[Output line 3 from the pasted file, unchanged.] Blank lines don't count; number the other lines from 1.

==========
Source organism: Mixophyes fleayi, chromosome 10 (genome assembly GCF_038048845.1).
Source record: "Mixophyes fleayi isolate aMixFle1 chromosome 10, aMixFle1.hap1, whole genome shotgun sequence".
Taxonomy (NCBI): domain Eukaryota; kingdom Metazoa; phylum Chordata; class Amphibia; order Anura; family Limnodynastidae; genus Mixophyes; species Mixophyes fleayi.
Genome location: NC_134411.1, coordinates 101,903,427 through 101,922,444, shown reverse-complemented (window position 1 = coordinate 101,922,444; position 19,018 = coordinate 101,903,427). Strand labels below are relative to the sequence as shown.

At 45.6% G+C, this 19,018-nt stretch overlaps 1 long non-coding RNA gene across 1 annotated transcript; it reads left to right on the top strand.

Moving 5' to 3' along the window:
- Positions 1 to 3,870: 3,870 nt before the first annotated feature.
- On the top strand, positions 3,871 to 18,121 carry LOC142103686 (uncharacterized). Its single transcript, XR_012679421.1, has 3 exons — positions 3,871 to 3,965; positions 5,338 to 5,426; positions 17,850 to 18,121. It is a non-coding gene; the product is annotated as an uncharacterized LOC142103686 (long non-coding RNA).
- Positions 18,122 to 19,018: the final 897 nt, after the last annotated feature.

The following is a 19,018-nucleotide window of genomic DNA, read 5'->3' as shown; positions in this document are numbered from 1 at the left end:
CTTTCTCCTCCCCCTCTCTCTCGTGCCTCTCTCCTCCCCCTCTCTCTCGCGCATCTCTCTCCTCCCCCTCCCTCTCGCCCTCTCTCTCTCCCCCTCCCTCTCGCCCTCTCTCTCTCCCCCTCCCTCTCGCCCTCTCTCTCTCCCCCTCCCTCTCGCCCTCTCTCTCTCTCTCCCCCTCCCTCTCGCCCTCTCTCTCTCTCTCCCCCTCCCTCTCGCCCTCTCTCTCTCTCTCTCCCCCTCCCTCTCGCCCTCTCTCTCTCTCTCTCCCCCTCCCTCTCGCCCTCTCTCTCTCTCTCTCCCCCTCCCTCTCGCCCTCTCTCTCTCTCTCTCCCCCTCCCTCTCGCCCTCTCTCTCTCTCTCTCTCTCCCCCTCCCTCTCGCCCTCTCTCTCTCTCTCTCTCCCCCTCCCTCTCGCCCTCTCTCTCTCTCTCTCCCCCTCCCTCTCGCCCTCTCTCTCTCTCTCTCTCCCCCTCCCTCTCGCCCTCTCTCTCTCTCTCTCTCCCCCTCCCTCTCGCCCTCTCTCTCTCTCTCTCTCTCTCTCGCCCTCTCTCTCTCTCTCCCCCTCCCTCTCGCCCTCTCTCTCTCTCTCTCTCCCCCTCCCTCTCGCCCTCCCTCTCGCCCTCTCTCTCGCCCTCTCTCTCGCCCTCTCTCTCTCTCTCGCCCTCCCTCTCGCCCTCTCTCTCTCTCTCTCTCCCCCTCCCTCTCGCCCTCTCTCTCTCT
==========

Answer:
Taxonomy (NCBI): domain Eukaryota; kingdom Metazoa; phylum Chordata; class Amphibia; order Anura; family Limnodynastidae; genus Mixophyes; species Mixophyes fleayi.